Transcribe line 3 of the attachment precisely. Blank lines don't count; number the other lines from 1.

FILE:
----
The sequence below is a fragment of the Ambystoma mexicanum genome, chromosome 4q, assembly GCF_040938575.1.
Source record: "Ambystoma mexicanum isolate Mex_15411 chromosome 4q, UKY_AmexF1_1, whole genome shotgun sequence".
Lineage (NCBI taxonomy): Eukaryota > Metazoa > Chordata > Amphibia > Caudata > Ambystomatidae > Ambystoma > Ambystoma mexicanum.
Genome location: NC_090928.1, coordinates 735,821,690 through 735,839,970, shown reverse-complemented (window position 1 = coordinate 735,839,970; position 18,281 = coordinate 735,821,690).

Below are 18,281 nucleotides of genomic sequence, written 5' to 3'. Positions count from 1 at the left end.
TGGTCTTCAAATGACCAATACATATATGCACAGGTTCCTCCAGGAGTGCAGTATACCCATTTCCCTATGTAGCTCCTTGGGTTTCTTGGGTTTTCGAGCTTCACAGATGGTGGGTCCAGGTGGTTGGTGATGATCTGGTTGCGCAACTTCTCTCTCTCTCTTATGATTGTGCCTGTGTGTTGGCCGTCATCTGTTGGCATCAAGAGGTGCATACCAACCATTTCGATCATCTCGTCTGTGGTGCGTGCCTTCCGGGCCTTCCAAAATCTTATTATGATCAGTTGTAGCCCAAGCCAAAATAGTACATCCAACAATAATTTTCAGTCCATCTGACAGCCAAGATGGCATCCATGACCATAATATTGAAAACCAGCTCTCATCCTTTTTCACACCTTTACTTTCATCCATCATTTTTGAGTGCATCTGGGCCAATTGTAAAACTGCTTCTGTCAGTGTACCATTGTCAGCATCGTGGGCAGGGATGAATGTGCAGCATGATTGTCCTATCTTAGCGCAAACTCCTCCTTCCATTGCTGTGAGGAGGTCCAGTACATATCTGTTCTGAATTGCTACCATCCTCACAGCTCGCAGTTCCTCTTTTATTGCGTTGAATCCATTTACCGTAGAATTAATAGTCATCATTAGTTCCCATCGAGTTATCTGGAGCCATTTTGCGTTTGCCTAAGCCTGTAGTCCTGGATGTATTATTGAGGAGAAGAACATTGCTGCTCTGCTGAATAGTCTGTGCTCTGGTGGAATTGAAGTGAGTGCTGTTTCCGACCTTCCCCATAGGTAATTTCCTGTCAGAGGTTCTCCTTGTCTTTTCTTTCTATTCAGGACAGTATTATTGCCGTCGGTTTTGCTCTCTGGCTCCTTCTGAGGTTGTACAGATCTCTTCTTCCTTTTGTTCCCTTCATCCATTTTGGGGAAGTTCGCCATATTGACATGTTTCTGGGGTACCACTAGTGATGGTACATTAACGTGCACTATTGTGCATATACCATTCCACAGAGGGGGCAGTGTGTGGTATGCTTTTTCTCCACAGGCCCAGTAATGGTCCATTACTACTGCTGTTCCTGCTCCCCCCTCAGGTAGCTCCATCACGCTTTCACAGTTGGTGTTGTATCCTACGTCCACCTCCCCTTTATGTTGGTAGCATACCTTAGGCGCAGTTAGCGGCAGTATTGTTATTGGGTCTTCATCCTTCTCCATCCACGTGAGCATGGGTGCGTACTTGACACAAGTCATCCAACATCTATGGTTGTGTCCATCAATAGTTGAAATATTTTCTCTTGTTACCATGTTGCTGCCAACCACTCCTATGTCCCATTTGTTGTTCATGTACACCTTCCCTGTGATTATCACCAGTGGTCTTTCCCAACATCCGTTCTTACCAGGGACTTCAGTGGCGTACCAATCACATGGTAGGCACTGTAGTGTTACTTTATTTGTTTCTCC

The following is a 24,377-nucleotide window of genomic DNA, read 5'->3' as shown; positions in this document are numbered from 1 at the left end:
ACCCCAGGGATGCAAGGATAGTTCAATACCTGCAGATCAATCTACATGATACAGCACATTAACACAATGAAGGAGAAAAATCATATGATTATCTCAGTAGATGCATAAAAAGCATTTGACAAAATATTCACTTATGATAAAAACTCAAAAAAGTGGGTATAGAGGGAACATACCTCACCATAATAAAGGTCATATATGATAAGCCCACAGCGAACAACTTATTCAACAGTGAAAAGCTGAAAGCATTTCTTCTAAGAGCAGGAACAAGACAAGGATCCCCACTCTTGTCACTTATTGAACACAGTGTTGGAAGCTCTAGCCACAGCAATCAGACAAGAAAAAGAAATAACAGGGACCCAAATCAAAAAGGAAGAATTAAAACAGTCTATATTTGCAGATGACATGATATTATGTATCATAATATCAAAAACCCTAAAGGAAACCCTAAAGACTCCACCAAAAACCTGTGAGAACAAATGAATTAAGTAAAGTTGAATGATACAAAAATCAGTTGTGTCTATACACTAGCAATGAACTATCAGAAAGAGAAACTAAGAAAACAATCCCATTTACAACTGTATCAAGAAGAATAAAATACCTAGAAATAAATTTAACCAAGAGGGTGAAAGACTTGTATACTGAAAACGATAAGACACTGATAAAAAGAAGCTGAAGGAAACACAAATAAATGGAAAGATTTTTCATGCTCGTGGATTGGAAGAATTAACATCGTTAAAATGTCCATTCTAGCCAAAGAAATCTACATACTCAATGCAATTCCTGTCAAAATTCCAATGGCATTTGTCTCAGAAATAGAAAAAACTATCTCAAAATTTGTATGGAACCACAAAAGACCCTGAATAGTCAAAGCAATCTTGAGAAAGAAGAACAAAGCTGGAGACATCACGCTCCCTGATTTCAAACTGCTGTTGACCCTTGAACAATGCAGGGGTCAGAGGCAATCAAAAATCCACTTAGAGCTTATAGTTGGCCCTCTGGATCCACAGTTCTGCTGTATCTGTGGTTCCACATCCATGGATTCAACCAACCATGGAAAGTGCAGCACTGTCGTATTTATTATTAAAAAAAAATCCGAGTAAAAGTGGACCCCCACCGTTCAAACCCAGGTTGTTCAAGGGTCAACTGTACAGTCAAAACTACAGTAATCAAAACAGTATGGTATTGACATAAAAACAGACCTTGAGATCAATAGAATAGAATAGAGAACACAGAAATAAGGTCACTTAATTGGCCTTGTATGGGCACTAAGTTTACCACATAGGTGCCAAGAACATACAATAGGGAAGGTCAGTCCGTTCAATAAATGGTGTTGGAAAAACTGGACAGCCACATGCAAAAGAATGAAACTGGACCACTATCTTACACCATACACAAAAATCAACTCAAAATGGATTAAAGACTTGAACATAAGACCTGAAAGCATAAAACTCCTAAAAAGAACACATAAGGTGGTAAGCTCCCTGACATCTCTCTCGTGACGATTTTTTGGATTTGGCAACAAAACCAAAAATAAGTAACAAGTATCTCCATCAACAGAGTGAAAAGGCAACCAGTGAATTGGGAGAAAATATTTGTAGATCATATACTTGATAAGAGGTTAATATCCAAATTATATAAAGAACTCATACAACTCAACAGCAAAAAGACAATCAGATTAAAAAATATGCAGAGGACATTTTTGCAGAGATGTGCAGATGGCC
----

Lineage (NCBI taxonomy): Eukaryota > Metazoa > Chordata > Amphibia > Caudata > Ambystomatidae > Ambystoma > Ambystoma mexicanum.